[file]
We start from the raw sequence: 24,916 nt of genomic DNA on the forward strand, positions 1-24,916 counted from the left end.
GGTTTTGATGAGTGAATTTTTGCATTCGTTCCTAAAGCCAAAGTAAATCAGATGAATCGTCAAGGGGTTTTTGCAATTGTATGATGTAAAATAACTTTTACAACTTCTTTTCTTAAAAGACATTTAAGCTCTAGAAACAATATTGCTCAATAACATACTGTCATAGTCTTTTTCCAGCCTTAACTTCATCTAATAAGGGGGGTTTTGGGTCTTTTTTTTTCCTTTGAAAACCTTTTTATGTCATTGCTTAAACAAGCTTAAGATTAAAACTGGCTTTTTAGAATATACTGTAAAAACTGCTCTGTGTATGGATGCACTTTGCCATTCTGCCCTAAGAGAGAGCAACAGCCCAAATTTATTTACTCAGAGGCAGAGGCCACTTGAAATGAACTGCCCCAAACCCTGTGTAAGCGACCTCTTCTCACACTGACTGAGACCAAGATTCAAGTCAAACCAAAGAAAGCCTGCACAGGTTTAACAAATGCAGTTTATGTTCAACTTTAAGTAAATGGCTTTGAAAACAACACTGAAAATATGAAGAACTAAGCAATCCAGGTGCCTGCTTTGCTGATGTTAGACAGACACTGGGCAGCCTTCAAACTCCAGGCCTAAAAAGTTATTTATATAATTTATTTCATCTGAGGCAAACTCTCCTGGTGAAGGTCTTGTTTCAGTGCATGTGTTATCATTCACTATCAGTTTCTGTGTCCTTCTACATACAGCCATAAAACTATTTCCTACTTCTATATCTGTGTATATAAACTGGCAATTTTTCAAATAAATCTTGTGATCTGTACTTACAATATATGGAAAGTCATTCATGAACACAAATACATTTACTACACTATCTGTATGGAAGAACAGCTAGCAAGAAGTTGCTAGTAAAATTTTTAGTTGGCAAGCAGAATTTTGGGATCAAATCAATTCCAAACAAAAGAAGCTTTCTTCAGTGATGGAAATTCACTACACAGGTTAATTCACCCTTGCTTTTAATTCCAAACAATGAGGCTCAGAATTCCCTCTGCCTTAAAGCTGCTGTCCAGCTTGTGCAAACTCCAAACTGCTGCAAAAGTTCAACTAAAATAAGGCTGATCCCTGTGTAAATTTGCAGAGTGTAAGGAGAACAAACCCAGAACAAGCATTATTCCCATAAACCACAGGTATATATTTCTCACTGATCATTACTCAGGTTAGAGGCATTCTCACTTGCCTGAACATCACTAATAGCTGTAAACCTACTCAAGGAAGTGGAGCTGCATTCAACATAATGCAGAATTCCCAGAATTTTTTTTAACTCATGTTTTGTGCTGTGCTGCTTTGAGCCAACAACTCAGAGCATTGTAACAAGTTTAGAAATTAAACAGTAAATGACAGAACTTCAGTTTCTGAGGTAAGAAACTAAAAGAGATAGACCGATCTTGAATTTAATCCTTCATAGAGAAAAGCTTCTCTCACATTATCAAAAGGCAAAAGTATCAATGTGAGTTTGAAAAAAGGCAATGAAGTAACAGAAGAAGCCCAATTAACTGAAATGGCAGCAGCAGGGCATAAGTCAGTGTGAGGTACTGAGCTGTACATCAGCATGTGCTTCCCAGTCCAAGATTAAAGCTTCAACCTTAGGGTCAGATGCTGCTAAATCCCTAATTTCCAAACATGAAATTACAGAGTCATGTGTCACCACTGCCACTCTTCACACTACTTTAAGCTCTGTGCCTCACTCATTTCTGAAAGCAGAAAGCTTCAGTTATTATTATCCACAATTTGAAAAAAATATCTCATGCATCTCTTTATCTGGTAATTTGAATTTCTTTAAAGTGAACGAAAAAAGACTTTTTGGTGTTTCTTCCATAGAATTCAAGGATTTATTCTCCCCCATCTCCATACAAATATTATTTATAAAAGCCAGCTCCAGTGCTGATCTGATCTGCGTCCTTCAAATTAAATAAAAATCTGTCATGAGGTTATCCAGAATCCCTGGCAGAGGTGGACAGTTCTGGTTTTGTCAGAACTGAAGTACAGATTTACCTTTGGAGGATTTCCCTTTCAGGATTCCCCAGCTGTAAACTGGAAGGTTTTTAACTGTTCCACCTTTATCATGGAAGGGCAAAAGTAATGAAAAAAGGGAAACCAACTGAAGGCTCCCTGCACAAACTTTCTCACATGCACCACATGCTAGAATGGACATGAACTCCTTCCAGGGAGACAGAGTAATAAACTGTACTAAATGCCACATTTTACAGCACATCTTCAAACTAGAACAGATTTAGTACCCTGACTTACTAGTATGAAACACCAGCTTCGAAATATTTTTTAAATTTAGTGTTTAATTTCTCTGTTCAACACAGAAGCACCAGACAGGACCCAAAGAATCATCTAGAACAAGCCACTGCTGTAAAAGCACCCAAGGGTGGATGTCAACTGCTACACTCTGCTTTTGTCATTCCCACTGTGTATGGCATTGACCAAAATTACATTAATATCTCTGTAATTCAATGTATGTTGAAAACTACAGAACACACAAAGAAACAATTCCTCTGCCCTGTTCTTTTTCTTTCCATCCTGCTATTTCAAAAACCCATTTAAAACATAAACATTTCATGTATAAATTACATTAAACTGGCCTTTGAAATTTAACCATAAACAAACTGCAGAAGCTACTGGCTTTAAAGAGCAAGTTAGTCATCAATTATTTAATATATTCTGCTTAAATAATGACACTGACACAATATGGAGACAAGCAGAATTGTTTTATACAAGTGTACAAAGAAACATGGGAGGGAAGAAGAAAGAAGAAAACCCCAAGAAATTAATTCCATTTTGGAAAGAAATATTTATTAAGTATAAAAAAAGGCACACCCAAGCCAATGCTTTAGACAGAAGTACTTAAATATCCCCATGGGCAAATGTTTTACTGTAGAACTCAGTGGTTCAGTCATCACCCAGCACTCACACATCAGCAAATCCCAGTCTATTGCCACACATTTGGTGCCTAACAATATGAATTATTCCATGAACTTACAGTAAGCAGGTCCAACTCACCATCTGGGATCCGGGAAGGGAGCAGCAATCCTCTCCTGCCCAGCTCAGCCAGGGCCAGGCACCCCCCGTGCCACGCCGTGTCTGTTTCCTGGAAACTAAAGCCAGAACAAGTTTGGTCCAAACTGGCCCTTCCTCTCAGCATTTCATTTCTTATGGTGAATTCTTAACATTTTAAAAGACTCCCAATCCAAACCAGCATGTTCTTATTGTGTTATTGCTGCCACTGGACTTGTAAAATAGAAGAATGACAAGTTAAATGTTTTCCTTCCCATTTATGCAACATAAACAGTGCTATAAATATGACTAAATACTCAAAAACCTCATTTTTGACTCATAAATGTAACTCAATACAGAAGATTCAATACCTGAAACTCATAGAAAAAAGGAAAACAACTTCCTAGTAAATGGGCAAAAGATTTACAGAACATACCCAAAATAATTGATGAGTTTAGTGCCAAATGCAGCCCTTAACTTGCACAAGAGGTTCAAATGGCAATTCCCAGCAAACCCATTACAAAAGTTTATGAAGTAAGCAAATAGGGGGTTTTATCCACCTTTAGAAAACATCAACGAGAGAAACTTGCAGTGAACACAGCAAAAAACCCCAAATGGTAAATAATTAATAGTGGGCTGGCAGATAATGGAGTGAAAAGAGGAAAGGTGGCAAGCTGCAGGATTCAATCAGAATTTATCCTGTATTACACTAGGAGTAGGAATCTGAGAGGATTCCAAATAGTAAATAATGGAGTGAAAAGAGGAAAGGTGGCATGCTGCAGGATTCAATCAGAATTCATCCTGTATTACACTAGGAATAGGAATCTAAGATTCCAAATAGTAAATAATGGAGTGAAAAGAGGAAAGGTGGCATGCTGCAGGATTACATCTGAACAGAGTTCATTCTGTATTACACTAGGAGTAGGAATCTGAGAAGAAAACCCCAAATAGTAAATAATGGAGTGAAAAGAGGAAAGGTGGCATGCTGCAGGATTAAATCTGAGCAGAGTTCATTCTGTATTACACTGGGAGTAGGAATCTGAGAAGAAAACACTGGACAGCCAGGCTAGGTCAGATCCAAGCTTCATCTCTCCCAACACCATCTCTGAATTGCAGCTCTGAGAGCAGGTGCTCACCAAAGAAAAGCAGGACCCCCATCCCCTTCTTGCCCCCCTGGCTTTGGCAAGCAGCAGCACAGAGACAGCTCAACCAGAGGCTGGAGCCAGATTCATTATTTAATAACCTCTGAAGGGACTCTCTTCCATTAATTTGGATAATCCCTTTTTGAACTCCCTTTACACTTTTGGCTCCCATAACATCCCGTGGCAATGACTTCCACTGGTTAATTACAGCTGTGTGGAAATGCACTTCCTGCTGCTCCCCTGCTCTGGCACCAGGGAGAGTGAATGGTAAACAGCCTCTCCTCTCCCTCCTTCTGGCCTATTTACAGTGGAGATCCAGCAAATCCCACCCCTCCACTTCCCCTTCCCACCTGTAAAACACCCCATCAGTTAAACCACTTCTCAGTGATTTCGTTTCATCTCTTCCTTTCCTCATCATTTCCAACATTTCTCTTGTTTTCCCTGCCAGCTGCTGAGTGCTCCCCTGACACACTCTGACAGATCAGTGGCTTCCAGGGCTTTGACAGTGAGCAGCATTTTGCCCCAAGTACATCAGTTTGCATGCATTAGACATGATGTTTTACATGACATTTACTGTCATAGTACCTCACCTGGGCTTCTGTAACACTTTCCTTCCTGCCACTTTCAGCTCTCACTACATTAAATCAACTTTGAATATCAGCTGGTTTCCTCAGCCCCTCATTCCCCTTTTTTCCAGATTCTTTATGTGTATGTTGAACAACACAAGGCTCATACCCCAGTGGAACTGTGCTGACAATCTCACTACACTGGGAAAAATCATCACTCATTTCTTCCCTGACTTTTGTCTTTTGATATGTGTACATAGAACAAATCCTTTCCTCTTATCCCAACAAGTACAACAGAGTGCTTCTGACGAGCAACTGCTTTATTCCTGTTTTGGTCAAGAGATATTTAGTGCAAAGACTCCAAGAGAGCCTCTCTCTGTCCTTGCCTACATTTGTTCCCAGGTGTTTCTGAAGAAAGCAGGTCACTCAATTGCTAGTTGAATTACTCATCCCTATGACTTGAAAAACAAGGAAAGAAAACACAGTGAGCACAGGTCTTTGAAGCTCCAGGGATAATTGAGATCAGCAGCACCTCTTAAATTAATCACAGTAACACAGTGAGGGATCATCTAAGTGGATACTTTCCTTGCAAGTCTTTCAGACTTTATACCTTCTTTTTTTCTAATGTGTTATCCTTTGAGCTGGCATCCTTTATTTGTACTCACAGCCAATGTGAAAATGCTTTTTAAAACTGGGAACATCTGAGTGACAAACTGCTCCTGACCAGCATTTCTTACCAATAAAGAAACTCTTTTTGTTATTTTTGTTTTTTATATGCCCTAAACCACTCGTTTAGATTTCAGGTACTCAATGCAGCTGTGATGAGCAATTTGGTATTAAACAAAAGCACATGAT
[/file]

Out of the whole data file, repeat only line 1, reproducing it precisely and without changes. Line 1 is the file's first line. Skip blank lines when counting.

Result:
We start from the raw sequence: 24,916 nt of genomic DNA on the forward strand, positions 1-24,916 counted from the left end.